• But the consequence is, that the whole profession in Middlemarch have set themselves tooth and nail against the Hospital, and not only refuse to cooperate themselves, but try to blacken the whole affair and hinder subscriptions.
  • Mr. Garth told me what happened on the night of Featherstone’s death—how you refused to burn the will; and he said that you had some heart-prickings on that subject, because you had been the innocent means of hindering Fred from getting his ten thousand pounds.
  • It is wicked to let people think evil of any one falsely, when it can be hindered.
  • Suppose it had been me and little Arthur, and Dodo had been hindered from coming to see me!
  • She said hurriedly, "I am so glad," and then bent over her writing to hinder any one from noticing her face.
  • Bowyer couldn’t afford it, and only wanted to hinder every other man from making a figure.
  • She immediately walked out of the room in silence, but with an intense determination to hinder what Lydgate liked to do.
  • If there’s a chance of his going to the dogs, let him—perhaps you could nohow hinder it—and do you take the benefit.’
  • How could he hinder her, how betray his terror by opening the door to detect her?
  • He did not hinder her from going to her father early in the morning—it seemed now that he ought not to hinder her from doing as she pleased.
  • He did not hinder her from going to her father early in the morning—it seemed now that he ought not to hinder her from doing as she pleased.
  • And, Chettam, it will annoy you uncommonly—but, you see, you have not been able to hinder it, any more than I have.
  • You did nothing to hinder it.
  • On the contrary, he felt a cold certainty at his heart that Raffles—unless providence sent death to hinder him—would come back to Middlemarch before long.
  • She had a good deal of disdain for Mrs. Vincy’s evident alarm lest she and Fred should be alone together, but it did not hinder her from thinking anxiously of the way in which Fred would be affected, if it should turn out that his uncle had left him as poor as ever.
  • She looked as if there were a spell upon her, keeping her motionless and hindering her from unclasping her hands, while some intense, grave yearning was imprisoned within her eyes.
  • Still, if I believe that I can set going a better method of treatment—if I believe that I can pursue certain observations and inquiries which may be a lasting benefit to medical practice, I should be a base truckler if I allowed any consideration of personal comfort to hinder me.
  • The duteous merciful constancy of his wife had delivered him from one dread, but it could not hinder her presence from being still a tribunal before which he shrank from confession and desired advocacy.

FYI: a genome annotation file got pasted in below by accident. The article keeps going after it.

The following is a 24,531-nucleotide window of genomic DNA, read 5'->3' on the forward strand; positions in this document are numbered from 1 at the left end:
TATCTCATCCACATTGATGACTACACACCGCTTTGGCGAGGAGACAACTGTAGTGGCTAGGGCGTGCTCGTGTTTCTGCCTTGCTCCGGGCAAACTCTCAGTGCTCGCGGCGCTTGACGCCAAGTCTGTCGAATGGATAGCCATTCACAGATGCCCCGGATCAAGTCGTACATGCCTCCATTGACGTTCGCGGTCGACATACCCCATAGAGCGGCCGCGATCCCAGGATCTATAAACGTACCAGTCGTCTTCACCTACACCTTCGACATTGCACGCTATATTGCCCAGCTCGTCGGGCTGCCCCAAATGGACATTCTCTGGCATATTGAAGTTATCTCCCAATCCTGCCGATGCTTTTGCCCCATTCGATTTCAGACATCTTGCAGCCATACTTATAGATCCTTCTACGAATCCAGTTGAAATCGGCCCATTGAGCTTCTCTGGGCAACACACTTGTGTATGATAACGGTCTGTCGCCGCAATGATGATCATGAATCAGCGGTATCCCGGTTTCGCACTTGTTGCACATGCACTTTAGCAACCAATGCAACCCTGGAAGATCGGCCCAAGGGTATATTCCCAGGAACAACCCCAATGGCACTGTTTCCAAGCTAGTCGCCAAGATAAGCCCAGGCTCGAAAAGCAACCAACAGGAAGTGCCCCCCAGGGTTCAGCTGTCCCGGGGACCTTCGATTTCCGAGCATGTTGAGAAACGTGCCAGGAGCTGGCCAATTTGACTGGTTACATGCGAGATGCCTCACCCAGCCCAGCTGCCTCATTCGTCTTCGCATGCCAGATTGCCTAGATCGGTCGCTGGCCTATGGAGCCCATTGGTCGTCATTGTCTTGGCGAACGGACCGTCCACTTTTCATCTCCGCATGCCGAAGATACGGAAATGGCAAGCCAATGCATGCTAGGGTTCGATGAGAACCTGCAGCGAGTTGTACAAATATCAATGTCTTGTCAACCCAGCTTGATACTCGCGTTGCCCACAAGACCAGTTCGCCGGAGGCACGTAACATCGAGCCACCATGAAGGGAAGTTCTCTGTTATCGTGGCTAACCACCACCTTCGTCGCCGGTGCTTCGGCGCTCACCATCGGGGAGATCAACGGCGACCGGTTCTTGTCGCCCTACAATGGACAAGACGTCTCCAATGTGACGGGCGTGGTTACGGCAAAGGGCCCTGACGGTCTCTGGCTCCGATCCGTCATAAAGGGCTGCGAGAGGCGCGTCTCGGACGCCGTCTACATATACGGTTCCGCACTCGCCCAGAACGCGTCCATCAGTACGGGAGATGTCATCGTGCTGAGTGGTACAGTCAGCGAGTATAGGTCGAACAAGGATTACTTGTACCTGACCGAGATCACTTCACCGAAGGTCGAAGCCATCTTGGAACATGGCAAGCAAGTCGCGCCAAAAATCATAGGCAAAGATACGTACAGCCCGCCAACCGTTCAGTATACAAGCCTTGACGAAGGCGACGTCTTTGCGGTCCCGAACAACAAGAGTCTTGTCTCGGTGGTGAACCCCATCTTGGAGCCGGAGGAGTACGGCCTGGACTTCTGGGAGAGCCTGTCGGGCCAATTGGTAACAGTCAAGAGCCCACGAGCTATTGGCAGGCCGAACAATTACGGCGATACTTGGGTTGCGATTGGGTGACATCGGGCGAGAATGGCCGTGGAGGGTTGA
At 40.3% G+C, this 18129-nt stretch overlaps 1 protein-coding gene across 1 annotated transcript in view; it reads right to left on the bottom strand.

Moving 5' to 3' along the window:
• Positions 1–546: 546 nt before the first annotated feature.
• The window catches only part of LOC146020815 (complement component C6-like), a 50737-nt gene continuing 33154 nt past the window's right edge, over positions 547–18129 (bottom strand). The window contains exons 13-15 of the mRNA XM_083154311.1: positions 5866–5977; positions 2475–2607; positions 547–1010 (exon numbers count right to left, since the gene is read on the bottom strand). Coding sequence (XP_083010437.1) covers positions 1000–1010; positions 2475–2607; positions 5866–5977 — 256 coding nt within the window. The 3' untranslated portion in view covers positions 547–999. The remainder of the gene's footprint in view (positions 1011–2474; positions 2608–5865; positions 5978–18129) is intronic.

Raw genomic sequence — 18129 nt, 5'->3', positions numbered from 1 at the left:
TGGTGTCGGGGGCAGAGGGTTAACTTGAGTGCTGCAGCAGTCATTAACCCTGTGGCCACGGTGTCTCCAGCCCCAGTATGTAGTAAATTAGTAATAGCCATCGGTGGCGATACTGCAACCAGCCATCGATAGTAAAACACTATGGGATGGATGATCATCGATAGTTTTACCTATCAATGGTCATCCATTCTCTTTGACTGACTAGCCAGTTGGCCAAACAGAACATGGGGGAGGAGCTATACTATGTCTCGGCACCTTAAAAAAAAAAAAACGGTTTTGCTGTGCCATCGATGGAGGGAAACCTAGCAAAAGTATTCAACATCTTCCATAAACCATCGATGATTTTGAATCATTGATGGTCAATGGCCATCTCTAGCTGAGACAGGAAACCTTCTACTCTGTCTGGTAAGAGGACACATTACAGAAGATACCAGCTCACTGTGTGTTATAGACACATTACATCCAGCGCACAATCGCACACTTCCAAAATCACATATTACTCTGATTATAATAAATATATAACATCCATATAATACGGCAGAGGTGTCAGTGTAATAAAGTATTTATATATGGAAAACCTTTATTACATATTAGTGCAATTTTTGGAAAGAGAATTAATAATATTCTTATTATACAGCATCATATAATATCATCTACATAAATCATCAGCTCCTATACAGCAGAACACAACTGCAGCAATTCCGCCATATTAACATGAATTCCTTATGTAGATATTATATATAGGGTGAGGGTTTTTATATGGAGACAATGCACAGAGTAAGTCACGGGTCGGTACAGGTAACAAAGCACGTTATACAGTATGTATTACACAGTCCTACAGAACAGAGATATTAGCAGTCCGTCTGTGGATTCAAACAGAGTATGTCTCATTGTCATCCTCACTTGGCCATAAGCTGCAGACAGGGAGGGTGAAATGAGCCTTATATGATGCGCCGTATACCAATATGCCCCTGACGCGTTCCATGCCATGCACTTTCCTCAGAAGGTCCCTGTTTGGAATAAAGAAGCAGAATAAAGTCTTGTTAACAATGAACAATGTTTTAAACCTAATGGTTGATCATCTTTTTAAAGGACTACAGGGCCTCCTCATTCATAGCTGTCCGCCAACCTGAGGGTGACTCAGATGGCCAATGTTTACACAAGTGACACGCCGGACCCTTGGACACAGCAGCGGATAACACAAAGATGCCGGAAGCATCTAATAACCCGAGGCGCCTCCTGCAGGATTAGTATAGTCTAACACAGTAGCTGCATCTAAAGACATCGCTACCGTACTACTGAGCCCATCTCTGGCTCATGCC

• His mind also was tumultuously busy while he watched her, and he was feeling rather wildly that something must happen to hinder their parting—some miracle, clearly nothing in their own deliberate speech.
  • Although her duplicity in the affair of the house had exceeded what he knew, and had really hindered the Plymdales from knowing of it, she had no consciousness that her action could rightly be called false.
  • Bulstrode was at home to receive him, and hinder his communication with the rest of the family, but he could not altogether hinder the circumstances of the visit from compromising himself and alarming his wife.
  • Bulstrode was at home to receive him, and hinder his communication with the rest of the family, but he could not altogether hinder the circumstances of the visit from compromising himself and alarming his wife.
  • She trusted to the chance that nothing more would pass between her husband and the auctioneer until some issue should have justified her interference; at any rate, she had hindered the event which she immediately dreaded.
  • It is enough for me to point out to yourself that there are certain social fitnesses and proprieties which should hinder a somewhat near relative of mine from becoming any wise conspicuous in this vicinity in a status not only much beneath my own, but associated at best with the sciolism of literary or political adventurers.
  • But now it occurred to her that they should be put out of her husband’s sight: whatever might have been the sources of his annoyance about them, he must, if possible, not be annoyed again; and she ran her eyes first over the letter addressed to him to assure herself whether or not it would be necessary to write in order to hinder the offensive visit.
  • But, my dear Rosamond, as a question of pride, which I feel just as much as you can, it is surely better to manage the thing ourselves, and let the servants see as little of it as possible; and since you are my wife, there is no hindering your share in my disgraces—if there were disgraces.